Psycho-Oncology 05/2011; · 3.51 Impact Factor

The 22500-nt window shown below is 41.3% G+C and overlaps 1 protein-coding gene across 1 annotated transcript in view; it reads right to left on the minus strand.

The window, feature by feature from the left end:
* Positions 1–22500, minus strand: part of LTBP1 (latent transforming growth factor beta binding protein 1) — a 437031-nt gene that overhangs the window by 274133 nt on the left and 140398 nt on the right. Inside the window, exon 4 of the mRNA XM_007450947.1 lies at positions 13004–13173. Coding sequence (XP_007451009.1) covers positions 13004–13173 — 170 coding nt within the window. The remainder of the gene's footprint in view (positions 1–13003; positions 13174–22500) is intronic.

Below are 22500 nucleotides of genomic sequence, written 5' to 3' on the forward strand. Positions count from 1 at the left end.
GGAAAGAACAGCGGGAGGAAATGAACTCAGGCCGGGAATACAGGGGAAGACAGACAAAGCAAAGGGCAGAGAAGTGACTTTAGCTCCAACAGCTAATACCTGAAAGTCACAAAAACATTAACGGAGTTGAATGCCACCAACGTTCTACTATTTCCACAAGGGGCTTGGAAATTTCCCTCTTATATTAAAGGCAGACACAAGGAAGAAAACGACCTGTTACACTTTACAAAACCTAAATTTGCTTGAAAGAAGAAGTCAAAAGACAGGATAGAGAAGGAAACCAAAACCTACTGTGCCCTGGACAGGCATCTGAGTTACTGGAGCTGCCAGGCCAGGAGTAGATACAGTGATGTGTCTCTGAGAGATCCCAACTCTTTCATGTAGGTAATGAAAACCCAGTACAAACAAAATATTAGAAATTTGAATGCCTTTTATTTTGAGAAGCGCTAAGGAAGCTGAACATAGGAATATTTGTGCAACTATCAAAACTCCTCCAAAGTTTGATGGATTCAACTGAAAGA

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    ABSTRACT: Staff members in palliative home care play an important role in supporting bereaved family members. The aim of this study was to explore staff members' perspectives on providing such support. Staff members in six units responded (n=120; response rate 58%) to a postal questionnaire with Likert-type and open-ended questions. The responses were analyzed using statistics and manifest content analysis. None of the respondents stated that bereavement follow-up was "most often difficult," 23% "most often rather difficult," 52.5% "most often rather easy," and 12.5% "most often easy." Apart from a tendency for age to be linked to perceived difficulty, there were no apparent patterns. Bereavement follow-up was a positive opportunity to support the family member's coping with their bereavement and to get feedback on the palliative care provided. Critical aspects concerned the question of whose needs actually were being met at bereavement follow-up, i.e., the staff members' needs for getting feedback on the care provided versus the risk of burdening the family members' by reminding them of the deceased's dying trajectory. Aspects that negatively influenced the staff members' experiences were complex and related, e.g., to the family member's dissatisfaction with the care provided, to the staff member's perceived lack of competence, and to the staff member's relationship to the family member. Bereavement follow-up was perceived as a rewarding conclusion to the relationship with the family member. The findings suggest that meaning-based coping might be an appropriate framework when understanding staff members' experiences with providing bereavement follow-up.